The Insider Trading Prohibition Act is back and stalking the halls of Congress again. After being passed by the House in late 2019, ITPA went on to a deserved demise in the Senate. With the change in Senate control this year, the House has passed the bill again, and there is renewed hope for its sponsors — and renewed concerns for market participants who may need to comply with an even more ambiguous set of insider trading rules.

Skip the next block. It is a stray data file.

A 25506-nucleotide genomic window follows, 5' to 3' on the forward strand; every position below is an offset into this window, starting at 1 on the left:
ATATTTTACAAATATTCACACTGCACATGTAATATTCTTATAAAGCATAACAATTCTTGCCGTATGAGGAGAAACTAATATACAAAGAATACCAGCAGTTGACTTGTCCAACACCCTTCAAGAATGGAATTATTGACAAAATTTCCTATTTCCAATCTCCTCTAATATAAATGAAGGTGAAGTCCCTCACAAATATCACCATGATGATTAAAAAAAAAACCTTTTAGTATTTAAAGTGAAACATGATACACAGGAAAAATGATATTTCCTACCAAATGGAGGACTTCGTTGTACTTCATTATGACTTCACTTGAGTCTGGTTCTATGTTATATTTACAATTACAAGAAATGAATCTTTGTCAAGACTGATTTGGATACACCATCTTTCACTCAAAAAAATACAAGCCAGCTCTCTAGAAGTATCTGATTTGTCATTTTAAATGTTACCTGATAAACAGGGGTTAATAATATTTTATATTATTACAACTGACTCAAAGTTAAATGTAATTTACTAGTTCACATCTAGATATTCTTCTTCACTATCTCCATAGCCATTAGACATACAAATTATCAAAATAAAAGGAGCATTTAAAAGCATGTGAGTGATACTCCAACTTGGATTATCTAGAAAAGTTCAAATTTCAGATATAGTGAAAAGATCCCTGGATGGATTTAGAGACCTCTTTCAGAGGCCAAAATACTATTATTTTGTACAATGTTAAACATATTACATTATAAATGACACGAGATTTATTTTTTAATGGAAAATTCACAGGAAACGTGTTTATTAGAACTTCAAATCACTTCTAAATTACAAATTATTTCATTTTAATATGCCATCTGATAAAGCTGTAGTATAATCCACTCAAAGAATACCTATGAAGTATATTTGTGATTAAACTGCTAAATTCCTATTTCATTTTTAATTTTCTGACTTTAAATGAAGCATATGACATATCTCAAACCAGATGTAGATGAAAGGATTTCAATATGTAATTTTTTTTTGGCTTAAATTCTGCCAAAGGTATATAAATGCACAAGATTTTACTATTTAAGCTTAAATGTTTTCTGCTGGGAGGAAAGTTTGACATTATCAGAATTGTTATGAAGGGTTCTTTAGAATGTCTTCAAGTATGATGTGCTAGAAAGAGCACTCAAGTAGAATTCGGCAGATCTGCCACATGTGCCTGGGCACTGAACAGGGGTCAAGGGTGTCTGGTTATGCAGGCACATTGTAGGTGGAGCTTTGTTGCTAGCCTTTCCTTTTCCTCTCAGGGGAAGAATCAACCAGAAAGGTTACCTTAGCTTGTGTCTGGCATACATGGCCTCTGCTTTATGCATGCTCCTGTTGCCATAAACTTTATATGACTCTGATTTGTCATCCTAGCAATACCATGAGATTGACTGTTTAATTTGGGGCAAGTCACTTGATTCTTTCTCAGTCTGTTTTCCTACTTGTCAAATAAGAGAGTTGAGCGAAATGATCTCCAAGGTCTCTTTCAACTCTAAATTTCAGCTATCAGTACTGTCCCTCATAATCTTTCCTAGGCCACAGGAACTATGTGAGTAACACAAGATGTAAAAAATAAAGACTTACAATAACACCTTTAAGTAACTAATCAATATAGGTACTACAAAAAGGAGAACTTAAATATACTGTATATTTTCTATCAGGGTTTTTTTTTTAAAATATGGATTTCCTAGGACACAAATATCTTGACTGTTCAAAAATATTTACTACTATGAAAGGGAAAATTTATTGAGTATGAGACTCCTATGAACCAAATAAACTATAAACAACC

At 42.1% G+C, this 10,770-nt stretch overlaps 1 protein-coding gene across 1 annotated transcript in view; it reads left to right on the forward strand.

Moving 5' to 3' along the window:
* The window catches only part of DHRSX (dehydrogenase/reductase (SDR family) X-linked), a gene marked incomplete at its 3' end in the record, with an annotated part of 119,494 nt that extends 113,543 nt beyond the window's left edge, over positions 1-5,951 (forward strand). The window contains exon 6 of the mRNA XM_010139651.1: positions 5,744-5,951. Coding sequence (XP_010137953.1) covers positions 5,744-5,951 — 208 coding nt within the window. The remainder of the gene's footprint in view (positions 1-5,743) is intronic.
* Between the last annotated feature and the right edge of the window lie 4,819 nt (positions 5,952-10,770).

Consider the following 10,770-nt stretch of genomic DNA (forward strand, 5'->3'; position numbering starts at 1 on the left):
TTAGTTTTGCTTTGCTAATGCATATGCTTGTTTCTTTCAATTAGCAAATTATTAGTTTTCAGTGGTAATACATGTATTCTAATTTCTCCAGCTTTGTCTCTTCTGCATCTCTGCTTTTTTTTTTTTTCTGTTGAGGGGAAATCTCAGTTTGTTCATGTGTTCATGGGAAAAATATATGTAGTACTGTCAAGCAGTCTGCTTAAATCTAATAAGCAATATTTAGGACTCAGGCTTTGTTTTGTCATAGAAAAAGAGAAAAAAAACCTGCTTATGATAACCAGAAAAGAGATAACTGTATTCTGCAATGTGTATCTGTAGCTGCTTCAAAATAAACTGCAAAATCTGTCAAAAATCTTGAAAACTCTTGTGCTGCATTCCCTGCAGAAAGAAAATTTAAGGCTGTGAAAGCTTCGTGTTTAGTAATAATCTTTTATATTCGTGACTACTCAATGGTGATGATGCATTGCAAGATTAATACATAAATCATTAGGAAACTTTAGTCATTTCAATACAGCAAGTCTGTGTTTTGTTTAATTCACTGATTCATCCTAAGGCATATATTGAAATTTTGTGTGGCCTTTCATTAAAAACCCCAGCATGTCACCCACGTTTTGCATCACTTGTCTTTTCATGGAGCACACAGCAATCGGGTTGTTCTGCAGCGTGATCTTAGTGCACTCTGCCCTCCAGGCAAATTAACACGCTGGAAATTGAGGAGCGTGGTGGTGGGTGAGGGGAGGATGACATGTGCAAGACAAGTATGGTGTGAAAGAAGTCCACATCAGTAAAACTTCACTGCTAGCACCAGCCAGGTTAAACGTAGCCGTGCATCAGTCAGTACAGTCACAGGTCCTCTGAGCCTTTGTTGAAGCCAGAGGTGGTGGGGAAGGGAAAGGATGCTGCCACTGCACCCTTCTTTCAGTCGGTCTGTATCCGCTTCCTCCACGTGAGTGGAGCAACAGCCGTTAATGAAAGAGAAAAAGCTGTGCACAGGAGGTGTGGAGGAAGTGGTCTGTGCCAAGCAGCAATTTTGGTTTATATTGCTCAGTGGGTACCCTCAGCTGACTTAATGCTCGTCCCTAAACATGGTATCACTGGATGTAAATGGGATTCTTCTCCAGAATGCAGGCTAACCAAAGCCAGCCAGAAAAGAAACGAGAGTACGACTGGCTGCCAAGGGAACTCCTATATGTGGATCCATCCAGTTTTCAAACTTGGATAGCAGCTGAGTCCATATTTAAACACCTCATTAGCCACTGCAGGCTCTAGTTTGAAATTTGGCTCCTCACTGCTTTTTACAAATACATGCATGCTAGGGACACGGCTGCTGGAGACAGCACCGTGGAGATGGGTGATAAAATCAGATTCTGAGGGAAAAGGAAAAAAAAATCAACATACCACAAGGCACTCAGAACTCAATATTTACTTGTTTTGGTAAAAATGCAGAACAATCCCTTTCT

When talking about insider trading, it is important to put aside most common wisdom on the topic. There is nothing unlawful about trading based on “material nonpublic information” about a company.
Investment advisors and stock market analysts make their living seeking information advantages for their clients. Indeed, public policy generally supports the release of as much corporate information as possible into the market, and our regulatory scheme should incentivize investors to seek out and publicize that information.
Read more at The Hill